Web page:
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Gentleman's Military Interest Club

Wild Card

Old Contemptible
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About Wild Card

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    Old Contemptible
  • Birthday 09/11/1941

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    The Adirondacks

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  1. Hanseatic Campaign

    Hello Otter76, That is a beautiful example that you have there. One minor point. I think that you may have the ribbon mounted backwards. It should be red on the left, white on the right. Check it out, I could be wrong. Best wishes, Wild Card
  2. Nice going Seeheld, congratulations! Wild Card
  3. Hi Beau, Good to hear from you. All that I have on him so far is that he is listed in the Hannover 1865 House and State Handbook as a premier lieutenant on the staff of the engineer corps. After 1866 he, like many other Hannoverians, continued his career in the Saxon army. My notes show that he served in the 2nd Co., Royal Saxon Pioneer Bn. I should probably point out that his Hannover jubilee medal is a 21 April 1804/ 21 April 1904. That’s about it. Best wishes. Wild Card
  4. Saxon medal bar attributed to Carl Groschupf. Reverse.
  5. OGIII to a Baker

    Egorka, Thank you for your research and presentation of this award. Who would ever have thought that such an interesting story would lay behind a third class Order of Glory. Best wishes, Wild Card (a retired baker)
  6. Hi Chris, I notice that the piece on the left in posts #1 and #2 has a “pie shaped” suspension; a type that I believe had been discontinued long before Jacobs received his award. So I doubt that this would be the piece that he received as an original award. I find your reference to “the bright one was given to Jacobs post war by a Navy ace, and the crown is soldered onto the cross itself” very interesting. According to Neal OConnor (private conversation) Jacobs and Friedrich Christiansen, who happens to have been a navy ace, were very close friends; so it may well have been Christiansen, and not Osterkamp (post #33) who gave him “the bright one”. Les notes in post #33 that “During the 1930's he started an aviation firm, and then relocated it to Holland after the Nazi's came to power. He did not want to do business with them and was outspoken in his opinions of the NSDAP and it's members”. Now according to Neal, it went something like this. During the twenties or thirties, Jacobs created a company that made parts and equipment for the aircraft industry. One day, he received a visit from his old acquaintance, and fellow ace, Hermann Goering who was so impressed by the operation that he, shall we say, asked be given a piece of the action. To make a long story short, Jacobs told him where to go, closed the shop, moved to the Netherlands reopened his business and continued on until the war broke out. Again, Les further notes that “During WWII, he held a reserve major's commission without a leadership role.” With regard to this, Neal said that at this time, Jacobs (and I assume his family) “went underground” and his safety was assured by the military governor of the Netherlands who was none other than his old friend… Friedrich Christiansen. I must say that this point is certainly debatable; but I felt that I should pass it on. If he was, in fact, given a reserve major’s commission during the war it should be easily proven. Chris, I’m sorry to say that I also have a real problem with that award document in post #26. Let’s just say that, among other things, it looks too fresh and is too different from the standard PLM document. Finally, for a comparison, below is what Friedrich Christiansen came up with when he received his fifty year crown membership. Best wishes, Wild Card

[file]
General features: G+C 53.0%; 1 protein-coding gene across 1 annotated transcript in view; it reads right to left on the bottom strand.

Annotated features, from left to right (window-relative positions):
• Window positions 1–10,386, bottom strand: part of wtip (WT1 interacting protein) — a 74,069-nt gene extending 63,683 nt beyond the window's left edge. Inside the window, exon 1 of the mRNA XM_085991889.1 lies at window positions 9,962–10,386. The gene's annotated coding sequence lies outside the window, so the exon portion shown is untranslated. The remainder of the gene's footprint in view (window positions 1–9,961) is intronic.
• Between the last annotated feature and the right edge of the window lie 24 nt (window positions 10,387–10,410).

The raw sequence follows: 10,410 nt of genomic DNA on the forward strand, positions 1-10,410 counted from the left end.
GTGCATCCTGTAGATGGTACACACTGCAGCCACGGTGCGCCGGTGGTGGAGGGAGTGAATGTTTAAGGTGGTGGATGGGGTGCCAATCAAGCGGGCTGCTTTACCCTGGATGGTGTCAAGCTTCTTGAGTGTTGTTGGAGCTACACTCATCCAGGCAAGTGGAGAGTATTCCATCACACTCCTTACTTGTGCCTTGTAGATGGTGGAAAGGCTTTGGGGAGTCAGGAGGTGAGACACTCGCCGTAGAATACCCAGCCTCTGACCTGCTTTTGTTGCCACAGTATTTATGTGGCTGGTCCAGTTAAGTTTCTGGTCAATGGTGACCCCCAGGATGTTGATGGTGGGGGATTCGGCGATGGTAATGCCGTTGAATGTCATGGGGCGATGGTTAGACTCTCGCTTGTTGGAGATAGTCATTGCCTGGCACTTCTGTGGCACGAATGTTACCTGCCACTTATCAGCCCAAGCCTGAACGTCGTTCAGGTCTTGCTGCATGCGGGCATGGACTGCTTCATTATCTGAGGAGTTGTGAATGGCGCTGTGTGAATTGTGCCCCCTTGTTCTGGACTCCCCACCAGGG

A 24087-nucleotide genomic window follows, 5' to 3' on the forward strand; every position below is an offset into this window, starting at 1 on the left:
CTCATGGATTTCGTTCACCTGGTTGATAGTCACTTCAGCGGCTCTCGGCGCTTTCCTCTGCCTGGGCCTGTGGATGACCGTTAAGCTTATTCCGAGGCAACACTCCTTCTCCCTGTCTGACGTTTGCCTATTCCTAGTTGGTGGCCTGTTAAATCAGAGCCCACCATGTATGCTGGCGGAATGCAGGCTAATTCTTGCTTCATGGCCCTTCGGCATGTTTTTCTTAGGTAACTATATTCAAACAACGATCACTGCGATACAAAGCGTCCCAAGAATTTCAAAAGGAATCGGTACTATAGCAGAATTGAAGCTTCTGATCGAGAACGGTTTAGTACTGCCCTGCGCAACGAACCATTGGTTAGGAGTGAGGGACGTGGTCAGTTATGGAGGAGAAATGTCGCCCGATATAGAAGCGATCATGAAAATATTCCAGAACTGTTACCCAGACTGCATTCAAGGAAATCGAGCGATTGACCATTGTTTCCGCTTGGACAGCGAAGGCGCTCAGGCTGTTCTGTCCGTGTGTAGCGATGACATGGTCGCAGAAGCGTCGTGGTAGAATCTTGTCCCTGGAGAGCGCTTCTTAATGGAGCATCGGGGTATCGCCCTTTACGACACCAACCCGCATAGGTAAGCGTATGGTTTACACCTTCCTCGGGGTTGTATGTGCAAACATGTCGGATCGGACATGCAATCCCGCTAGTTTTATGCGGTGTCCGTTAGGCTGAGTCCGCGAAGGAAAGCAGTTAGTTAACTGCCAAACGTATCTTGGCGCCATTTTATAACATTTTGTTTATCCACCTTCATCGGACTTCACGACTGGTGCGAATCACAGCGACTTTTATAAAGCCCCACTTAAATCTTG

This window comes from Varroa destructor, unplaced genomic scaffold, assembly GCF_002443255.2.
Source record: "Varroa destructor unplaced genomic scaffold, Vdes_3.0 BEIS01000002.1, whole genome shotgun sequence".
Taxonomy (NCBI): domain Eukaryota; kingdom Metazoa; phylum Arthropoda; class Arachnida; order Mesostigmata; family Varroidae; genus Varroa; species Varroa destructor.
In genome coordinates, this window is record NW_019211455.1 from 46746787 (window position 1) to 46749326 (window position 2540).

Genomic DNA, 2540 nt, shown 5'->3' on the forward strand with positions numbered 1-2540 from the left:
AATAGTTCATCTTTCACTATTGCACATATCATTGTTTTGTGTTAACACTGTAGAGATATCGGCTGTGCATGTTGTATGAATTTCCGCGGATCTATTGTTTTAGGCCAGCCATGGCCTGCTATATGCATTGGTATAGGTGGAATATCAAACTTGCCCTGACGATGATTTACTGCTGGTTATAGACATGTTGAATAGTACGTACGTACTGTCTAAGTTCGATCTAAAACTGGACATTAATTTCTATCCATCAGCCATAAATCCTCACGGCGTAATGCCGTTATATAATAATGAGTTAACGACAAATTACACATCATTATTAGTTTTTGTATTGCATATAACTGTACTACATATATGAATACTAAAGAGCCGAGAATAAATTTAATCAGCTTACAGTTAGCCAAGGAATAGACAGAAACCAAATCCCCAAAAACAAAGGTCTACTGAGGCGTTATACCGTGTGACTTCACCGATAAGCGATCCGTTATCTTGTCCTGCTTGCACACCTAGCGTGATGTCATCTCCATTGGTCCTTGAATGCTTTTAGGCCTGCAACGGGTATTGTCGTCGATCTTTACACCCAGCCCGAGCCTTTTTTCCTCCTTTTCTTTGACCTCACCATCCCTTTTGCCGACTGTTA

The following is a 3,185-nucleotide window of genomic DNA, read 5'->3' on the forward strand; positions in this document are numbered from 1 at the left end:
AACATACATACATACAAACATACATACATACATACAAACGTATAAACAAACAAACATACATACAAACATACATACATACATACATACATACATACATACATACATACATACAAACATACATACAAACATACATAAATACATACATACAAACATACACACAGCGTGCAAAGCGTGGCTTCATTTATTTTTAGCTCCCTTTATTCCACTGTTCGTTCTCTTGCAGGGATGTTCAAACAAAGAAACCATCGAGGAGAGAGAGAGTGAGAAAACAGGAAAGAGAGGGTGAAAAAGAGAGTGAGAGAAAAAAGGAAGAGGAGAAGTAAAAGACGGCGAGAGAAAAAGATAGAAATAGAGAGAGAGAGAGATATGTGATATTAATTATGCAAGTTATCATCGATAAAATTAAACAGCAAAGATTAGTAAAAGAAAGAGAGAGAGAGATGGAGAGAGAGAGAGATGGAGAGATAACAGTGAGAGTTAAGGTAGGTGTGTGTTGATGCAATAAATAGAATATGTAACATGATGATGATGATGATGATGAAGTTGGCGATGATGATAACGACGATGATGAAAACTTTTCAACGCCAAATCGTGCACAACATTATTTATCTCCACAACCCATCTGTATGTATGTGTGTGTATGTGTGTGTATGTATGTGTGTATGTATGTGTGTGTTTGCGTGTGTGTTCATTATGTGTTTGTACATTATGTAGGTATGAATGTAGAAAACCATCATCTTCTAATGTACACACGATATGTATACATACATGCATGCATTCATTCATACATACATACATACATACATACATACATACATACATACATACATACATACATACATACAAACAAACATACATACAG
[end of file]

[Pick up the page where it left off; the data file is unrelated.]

7. I don't think that I have posted this one before - a pretty typical officer's bar of the era.
  8. Gentlemen, For the record, here is another one. According to accompanying notes which appeared to be of the period this cross was awarded to K. B. Ministeraildirektor Otto Ritter von Strößenreuther on 24 July 1911.
  9. Gentlemen, Now for something a little (no pun intended) different which I don’t think that I have posted before. Here, we have a miniature to the Saxony-Coburg-Saafeld 5th army corps vol. officer’s medal, 1814. 130 of these medals were awarded in 1815. Unfortunately, I cannot get a clear image of the iron center but can state that all of the lines of text on the reverse are identifiable and at least half of the text is actually readable under a magnifier. Regards, Wild Card
  10. You might try the OMSA ribbon bank. Also, over the years Tim Eriksen has been a good source for Imperial German ribbons. Regards, Wild Card
  11. Some really nice new bars there gentlemen, thank you for sharing them with us. To Uffz. Rohleder - You are a good son! Best wishes, Wild Card
  12. Greetings and thanks dedehansen. What a wonderful picture - a classic! Knowing, however, that this magnificent medal bar was at some time broken up, I must say that I cannot look at it without some regret. Can you imagine it. Thank you again and I hope that you enjoyed a Happy Easter Season as well. Wild Card